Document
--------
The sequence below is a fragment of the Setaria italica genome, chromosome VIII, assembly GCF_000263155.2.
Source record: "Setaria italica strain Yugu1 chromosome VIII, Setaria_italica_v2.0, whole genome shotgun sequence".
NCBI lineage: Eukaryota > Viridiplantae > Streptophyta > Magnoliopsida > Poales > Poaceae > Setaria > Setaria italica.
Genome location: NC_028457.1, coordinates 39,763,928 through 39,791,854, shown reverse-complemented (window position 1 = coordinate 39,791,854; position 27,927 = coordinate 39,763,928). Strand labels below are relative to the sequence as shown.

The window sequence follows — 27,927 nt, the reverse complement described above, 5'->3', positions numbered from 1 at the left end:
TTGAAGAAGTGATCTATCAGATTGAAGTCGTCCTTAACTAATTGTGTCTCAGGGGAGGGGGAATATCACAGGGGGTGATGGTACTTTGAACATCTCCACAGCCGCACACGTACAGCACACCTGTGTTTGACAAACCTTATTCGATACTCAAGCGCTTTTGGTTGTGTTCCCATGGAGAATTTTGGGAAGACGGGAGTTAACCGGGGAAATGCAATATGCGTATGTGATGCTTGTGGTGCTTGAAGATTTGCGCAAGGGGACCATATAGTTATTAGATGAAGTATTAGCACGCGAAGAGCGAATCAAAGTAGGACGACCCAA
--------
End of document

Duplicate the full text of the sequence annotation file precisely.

The sequence below is a fragment of the Setaria italica genome, chromosome VIII, assembly GCF_000263155.2.
Source record: "Setaria italica strain Yugu1 chromosome VIII, Setaria_italica_v2.0, whole genome shotgun sequence".
NCBI lineage: Eukaryota > Viridiplantae > Streptophyta > Magnoliopsida > Poales > Poaceae > Setaria > Setaria italica.
Genome location: NC_028457.1, coordinates 39,763,928 through 39,791,854, shown reverse-complemented (window position 1 = coordinate 39,791,854; position 27,927 = coordinate 39,763,928). Strand labels below are relative to the sequence as shown.

The window sequence follows — 27,927 nt, the reverse complement described above, 5'->3', positions numbered from 1 at the left end:
TTGAAGAAGTGATCTATCAGATTGAAGTCGTCCTTAACTAATTGTGTCTCAGGGGAGGGGGAATATCACAGGGGGTGATGGTACTTTGAACATCTCCACAGCCGCACACGTACAGCACACCTGTGTTTGACAAACCTTATTCGATACTCAAGCGCTTTTGGTTGTGTTCCCATGGAGAATTTTGGGAAGACGGGAGTTAACCGGGGAAATGCAATATGCGTATGTGATGCTTGTGGTGCTTGAAGATTTGCGCAAGGGGACCATATAGTTATTAGATGAAGTATTAGCACGCGAAGAGCGAATCAAAGTAGGACGACCCAA